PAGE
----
That implies a figure of 82.9m acres for harvested corn
acres, below even Michael Cordonnier's downbeat 83.0m-acre figure.
Meanwhile, in Europe, expectations keep dropping from
Romania, a top-10 corn producer, with FCStone noting that "the outlook for Romanian
corn continues to deteriorate, with privates talking of a sub-3
tonnes-per-hectare yield, versus 4.03 tonnes per hectare last year".
Sure, on the demand side, US corn export sales of 1.1m
tonnes, old crop and new, were not as encouraging as they first appeared, given
that most of this was down to a preannounced sale to Mexico.
But at least there were not too many cancellations to steal
thunder from this deal, with another set of loads shipped to China, 184,000
tonnes, keeping thoughts of Chinese demand alive.
Corn for December, the best-traded contract, stood up 1.4%
at $8.28 ¼ a bushel with a little over an hour of trading to go, having set a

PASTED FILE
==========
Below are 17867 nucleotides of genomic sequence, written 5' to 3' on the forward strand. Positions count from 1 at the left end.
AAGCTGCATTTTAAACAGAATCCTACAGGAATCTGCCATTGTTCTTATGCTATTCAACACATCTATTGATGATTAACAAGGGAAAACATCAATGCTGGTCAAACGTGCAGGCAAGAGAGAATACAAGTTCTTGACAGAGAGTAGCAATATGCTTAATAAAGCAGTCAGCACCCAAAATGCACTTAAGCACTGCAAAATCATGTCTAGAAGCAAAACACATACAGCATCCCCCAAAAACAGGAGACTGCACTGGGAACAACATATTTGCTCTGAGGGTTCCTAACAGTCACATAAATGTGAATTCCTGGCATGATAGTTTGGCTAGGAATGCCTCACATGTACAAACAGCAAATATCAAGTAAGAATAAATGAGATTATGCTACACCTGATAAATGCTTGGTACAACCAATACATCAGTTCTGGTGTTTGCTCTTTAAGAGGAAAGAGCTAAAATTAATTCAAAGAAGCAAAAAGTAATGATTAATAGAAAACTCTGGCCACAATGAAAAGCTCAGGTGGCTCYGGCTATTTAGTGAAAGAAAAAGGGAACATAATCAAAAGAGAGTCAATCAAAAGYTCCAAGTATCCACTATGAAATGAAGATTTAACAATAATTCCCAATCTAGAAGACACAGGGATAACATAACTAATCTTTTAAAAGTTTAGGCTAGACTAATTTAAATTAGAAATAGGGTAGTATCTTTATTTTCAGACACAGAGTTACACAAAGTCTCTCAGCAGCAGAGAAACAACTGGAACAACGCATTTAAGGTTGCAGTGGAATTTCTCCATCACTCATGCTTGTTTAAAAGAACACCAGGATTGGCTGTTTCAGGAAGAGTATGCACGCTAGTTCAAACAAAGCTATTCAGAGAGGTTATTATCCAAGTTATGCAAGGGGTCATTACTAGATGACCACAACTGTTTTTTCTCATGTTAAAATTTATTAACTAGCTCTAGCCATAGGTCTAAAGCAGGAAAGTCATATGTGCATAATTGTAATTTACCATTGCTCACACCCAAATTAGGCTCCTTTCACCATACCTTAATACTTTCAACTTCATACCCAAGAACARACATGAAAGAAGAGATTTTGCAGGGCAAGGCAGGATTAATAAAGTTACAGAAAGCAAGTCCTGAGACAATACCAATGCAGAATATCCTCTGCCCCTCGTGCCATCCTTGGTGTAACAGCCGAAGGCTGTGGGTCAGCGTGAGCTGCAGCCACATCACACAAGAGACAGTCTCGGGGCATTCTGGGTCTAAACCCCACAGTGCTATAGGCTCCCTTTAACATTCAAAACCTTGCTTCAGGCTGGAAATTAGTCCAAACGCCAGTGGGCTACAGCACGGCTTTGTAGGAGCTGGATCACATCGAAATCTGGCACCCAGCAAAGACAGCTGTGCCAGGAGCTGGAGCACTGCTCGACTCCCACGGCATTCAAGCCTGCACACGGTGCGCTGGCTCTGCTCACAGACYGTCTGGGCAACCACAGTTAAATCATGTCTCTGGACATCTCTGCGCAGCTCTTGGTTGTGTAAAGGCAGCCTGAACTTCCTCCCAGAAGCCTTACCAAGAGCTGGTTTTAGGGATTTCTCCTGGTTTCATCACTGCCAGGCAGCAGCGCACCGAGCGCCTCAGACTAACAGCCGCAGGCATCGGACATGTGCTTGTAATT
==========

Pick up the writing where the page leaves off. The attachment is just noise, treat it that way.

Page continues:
contract high earlier of $8.29 ¾ a bushel
September corn stood up 1.7% at $8.18 ¼ a bushel, a little
below its intraday top of $8.26 a bushel which was 3 cents from setting a fresh
record high for a spot contract.
more strongly, despite the turn wetter in the weather forecast.
"The main difference in the weather models during the overnight
is that the European model has turn significantly wetter in the six-to-10 day
outlook," WxRisk.com said.
Paul Georgy at Allendale said: "This moisture should be
beneficial to the soybeans that are still alive" – the proportion that are not
beyond repair being a big question.
Furthermore, while weekly US export sales were just OK, at
300,400 tonnes, the USDA announced the sale of a further 165,000 tonnes to China
through its daily reporting system.
Certainly, shipments booked to China so far this week still
look well below the 1m tonnes market rumour has been saying, it is remarkable enough
at these high price levels.
And more might be on their way if Chinese authorities see low
inflation data out earlier as offering scope to boost monetary policy.
"The declining risk of inflation in China is also supportive
soybeans on expectation government will announce stimulus with July inflation
rate of 1.8%, down from 2.2% in June," Benson Quinn said.
Furthermore, weekly US soymeal
export sales "remain strong above high end of estimates", at more than 210,000
tonnes old crop and new.
Furthermore, the broker was having "a difficult time
figuring out how Friday's report could look bearish with soybeans $1.50 a